While the scale and variety of Thomas’ investigation clearly demonstrates and emphasizes both the need for action and the author’s strong feelings on the subject, it is unfortunately also his downfall. Jumping from one subject to another, and in places simply bullet-pointing examples for pages on end, the whole book feels somewhat cobbled together. While clearly well-researched, Thomas could really have done to limit the scope of his argument and the number of examples. As it is, it feels disjointed and lacks a coherent argument other than 'the arms trade is bad'.
All in all, though, As Used On The Famous Nelson Mandela is a fascinating if depressing exposé about the world arms and torture trade. While anyone looking for a flowing argument should probably look elsewhere, as a 330-page collection of first-hand research into the wrongs of this horrific business it proves a good resource. Had the subject matter not been such a key issue about which awareness must be raised, I would have given Thomas’ book a slightly lower rating. As it is, it gets four stars despite its rambling feel.
David Bodanis' book wins convincing plaudits from Bill Bryson, The Observer, The Sunday Times and The Economist to name but a few - and for good reasoDavid Bodanis' book wins convincing plaudits from Bill Bryson, The Observer, The Sunday Times and The Economist to name but a few - and for good reason. Electric Universe is a fascinating look at electricity in all its forms, effortlessly mixing biography, science, history and humour.
The book is divided into five sections, chronologically detailing the progress of human understanding from 1830 to the present. First, 'Wires' deals with the discovery of electricity, and the first tentative steps of inventions such as the telegraph. Bodanis takes a fascinating look at the way new forms of electric communication changes the world, making it a smaller, more interconnected place. 'Waves' then looks at the increasingly deeper understanding of the way in which electricity worked, covering topics such as electromagnetic fields. The way in which these waves were then put to use are studied in the 'Wave Machines' section, including fascinating biographies of key players in the invention of radar.
Moving away from the discovery and initial uses of electricity to the more contemporary age, the second-to-last section covers Turing's work on computers during the war and his vision for the future, the realisation of the power of silicon, the invention of the transistor and the path to the modern computer world. And finally, 'The Brain and Beyond' looks at the discovery of and science behind the way in which our bodies work, effortlessly and clearly explaining the way in which we are vast, wet computers, with electric charges controlling everything from our nerves to our memory.
Of all these sections, I found two in particular - 'Wave Machines' and 'The Brain and Beyond' particularly fascinating, though more from personal preference and interest rather than any literary reason. In addition to the invention of radar, the former covers a diverse range of people and experiences, discusses the science behind the technology, and touches on the morality (or otherwise) of the way in which technology was used during the Second World War. The latter, 'The Brain and Beyond', is incredibly thought-provoking, illustrating just how miraculous the human body and its inner workings are.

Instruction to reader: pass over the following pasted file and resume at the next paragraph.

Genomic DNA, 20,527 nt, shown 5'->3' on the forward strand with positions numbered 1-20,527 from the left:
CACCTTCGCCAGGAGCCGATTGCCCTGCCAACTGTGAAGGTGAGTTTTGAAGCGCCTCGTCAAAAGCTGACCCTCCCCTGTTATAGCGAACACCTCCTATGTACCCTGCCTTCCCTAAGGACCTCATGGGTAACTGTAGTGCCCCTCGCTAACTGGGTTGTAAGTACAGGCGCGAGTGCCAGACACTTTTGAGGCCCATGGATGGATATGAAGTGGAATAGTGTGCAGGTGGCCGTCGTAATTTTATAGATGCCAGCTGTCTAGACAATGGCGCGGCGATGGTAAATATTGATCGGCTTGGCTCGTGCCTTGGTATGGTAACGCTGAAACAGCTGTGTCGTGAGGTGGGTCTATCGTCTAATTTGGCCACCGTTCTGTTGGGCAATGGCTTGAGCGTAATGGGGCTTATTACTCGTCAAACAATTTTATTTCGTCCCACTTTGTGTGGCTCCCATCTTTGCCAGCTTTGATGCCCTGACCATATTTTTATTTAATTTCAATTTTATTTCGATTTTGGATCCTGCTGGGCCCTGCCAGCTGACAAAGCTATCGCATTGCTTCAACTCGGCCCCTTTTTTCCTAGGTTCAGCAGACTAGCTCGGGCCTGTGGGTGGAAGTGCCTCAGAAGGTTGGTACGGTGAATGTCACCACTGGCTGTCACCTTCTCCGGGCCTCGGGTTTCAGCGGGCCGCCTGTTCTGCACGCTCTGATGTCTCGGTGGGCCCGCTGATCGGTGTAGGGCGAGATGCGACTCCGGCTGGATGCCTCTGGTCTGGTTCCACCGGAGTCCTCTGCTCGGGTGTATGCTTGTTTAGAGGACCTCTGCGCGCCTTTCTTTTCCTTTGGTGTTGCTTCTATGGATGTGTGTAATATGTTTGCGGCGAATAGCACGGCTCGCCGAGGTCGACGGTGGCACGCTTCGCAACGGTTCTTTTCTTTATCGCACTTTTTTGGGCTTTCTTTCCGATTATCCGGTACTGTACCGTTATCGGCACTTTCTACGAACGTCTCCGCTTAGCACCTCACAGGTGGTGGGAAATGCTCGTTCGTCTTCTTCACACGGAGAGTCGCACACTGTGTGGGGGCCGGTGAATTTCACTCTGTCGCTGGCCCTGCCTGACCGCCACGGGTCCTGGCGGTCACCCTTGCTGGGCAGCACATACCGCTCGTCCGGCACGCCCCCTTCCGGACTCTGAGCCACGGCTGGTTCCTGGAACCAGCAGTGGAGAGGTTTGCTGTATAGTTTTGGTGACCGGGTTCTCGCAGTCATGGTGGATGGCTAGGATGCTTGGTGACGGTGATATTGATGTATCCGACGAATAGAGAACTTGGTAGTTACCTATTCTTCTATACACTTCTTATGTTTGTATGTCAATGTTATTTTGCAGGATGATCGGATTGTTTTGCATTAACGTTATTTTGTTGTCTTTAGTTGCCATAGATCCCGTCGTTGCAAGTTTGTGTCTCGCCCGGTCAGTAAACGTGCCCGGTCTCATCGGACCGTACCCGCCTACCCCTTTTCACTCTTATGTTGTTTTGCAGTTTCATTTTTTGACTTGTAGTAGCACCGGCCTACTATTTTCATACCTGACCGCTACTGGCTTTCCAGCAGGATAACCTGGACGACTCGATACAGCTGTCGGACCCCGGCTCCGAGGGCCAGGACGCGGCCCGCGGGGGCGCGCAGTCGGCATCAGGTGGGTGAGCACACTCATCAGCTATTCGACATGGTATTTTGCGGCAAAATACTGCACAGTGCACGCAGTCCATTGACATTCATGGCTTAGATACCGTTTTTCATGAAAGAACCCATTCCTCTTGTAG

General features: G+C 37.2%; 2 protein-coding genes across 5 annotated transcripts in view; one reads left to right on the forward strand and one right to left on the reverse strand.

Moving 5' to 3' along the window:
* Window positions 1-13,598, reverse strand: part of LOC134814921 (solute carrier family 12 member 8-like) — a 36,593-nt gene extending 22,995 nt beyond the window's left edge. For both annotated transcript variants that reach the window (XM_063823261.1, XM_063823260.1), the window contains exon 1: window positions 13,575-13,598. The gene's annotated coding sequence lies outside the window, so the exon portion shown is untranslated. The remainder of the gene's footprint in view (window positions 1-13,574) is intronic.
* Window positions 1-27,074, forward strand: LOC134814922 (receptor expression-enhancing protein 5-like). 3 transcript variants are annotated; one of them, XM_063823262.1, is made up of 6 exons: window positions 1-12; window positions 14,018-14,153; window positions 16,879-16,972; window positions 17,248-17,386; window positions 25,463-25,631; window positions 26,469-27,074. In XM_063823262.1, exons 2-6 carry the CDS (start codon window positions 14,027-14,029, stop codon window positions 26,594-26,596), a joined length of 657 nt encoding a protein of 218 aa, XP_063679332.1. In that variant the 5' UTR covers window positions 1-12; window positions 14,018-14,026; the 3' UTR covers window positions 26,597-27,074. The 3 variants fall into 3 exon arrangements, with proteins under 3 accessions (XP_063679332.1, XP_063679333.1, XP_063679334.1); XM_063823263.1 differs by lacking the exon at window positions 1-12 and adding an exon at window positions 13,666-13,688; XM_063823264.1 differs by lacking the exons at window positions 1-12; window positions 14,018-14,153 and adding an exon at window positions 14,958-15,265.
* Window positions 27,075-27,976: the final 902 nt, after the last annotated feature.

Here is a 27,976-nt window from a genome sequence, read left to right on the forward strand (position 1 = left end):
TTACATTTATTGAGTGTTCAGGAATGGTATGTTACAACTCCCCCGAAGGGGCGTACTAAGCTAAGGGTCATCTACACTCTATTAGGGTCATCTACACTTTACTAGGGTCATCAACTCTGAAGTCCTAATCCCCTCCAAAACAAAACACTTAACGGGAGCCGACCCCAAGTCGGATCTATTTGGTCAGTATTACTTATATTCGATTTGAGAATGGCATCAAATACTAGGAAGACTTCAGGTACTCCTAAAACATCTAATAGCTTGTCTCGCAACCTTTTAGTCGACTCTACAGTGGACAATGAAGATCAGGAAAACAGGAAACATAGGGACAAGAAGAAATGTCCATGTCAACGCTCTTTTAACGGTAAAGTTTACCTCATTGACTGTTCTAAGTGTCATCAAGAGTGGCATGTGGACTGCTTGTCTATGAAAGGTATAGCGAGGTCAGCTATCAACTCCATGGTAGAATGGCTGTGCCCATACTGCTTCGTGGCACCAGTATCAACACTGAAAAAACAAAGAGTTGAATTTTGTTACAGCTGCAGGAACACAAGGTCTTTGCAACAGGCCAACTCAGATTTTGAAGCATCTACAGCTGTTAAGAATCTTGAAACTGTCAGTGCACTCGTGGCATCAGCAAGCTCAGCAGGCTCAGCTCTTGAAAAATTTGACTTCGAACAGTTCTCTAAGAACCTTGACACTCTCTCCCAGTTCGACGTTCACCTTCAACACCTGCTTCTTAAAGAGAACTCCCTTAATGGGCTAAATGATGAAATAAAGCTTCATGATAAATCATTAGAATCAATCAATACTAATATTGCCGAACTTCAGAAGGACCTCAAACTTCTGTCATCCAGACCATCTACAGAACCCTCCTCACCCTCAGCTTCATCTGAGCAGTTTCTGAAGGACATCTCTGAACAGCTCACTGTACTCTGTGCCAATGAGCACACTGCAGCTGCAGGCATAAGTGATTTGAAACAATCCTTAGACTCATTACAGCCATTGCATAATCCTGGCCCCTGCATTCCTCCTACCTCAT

To find any serious flaw with Bodanis' book is difficult. Only two things sprang out at me, and are the sole reason for my dropping the rating a little. The first is that chapter 6, which looks at Hertz's gradual increase in the understanding of electricity, has a slightly cobbled-together feel about it. Composed of excerpts from his diary, I can see Bodanis' point that his own words easily convey his progress in the field. However, page after page of quotes, cut and pasted with little linkage between excerpts, makes for rather bland and disjointed reading.
The second, more of a niggle than a flaw, is that Bodanis includes an excellent appendix detailing further information on points he makes throughout the book, referenced by page number. While it was interesting to reference back to each page and then read the extra information, some linkage the other way would have been appreciated. While I understand that the appendix was doubtless a solution to excessive footnotes, an indication in the main body of the text when further information was available would have allowed for a more flowing reference between the main body of the literature and the array of facts and references at the back.
As a complete package, however, the book is absolutely excellent. Well written, covering an enormous array of time, inventions, uses of electricity, people, human understanding and technologies, Bodanis has done an outstanding job, well deserving of the Aventis Prize for Science Books which it was awarded. It's few and far between that a book manages to balance simplicity with detail, coherence with complex science, man with machine, and fact with imagination. Absolutely worth a read, I'd recommend without hesitation Electric Universe to anyone who wants a great overview of the history of electricity.